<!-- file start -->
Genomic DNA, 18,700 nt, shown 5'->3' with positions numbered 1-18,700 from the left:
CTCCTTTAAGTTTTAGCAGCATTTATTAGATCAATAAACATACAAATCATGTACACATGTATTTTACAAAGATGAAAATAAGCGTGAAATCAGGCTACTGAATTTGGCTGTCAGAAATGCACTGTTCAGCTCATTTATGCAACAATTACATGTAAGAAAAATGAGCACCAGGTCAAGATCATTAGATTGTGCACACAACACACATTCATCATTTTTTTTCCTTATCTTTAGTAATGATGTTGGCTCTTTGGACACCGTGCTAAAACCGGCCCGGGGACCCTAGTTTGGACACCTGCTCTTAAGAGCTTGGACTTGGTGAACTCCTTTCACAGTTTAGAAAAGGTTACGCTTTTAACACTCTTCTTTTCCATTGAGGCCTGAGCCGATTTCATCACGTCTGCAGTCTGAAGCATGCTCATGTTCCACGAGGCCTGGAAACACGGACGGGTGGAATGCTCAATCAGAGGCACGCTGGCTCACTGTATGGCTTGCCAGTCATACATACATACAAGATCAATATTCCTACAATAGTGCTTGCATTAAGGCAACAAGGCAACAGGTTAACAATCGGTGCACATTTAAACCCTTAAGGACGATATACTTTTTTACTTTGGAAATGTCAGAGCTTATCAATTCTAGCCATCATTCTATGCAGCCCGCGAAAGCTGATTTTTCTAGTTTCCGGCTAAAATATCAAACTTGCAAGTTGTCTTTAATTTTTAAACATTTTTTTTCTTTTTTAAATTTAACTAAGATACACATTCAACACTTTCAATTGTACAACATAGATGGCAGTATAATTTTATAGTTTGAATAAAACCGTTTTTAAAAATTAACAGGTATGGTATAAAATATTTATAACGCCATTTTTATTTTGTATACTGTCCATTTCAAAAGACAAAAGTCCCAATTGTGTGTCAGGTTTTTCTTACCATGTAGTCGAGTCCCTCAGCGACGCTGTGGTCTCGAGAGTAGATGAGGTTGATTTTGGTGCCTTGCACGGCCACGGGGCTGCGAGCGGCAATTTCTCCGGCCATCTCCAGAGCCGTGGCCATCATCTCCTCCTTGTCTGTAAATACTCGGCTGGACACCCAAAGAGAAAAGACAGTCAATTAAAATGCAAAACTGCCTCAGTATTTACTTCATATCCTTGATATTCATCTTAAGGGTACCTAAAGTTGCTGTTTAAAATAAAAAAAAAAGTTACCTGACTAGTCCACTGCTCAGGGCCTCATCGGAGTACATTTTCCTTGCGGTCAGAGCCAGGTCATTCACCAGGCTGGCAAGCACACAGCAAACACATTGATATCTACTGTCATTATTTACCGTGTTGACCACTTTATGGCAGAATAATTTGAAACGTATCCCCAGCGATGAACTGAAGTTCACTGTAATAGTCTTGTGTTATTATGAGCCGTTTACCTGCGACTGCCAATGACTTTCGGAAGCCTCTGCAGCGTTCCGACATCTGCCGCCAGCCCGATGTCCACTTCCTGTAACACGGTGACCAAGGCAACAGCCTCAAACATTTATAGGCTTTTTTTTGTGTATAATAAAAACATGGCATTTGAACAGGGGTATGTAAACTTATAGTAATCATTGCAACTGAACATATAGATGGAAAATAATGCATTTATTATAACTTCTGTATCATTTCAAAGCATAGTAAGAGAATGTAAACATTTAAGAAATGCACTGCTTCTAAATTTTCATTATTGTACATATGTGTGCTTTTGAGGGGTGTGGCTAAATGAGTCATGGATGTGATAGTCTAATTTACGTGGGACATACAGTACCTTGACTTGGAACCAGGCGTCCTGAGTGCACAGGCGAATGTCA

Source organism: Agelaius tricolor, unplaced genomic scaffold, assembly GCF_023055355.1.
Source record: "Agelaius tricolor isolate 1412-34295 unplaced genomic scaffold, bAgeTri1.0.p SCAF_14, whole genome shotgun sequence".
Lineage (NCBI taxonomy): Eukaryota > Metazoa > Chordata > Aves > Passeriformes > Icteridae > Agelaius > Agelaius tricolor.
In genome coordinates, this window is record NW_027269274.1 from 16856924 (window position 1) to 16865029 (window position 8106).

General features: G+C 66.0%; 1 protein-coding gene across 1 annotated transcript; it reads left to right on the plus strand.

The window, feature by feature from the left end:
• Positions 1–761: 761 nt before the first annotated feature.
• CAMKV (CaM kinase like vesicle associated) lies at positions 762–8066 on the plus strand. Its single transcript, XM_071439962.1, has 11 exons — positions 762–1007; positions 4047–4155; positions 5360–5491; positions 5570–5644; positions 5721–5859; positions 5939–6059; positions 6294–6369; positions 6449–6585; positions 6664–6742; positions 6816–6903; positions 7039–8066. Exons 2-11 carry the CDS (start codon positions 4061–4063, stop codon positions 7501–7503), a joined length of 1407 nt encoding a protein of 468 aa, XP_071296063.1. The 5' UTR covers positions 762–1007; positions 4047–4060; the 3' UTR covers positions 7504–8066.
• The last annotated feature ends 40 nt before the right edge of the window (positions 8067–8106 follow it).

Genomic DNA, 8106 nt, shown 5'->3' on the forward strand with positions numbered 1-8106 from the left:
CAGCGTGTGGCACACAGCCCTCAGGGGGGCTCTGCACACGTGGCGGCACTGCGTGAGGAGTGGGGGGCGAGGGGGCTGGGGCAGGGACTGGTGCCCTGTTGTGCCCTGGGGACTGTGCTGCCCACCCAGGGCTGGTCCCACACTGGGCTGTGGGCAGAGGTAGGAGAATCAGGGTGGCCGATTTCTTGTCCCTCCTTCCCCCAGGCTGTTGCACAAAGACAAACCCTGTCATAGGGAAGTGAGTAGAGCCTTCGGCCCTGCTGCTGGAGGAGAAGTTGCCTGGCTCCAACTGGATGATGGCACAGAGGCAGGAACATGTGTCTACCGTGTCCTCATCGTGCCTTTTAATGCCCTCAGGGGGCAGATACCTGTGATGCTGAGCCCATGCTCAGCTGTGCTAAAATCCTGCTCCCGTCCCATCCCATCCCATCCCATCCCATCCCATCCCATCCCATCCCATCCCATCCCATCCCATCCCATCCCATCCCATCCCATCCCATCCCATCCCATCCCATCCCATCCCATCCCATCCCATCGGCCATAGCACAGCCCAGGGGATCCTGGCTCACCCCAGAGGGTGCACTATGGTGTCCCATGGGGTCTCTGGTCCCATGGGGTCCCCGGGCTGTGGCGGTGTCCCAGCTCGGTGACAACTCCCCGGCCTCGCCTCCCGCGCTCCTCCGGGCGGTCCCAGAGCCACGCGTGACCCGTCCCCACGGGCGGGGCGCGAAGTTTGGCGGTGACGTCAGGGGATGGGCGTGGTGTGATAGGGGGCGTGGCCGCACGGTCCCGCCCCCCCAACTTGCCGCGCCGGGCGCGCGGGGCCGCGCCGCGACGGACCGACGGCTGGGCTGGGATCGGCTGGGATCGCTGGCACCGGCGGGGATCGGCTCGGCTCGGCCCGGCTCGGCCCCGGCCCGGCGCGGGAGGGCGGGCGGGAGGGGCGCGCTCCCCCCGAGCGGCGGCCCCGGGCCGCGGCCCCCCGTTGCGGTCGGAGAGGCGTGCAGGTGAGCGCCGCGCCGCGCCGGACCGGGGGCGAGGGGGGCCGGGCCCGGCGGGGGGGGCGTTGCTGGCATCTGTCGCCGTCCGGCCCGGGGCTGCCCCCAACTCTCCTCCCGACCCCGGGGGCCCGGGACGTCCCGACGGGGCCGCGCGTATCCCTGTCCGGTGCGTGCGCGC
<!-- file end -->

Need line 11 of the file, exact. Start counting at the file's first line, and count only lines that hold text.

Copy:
• The last annotated feature ends 40 nt before the right edge of the window (positions 8067–8106 follow it).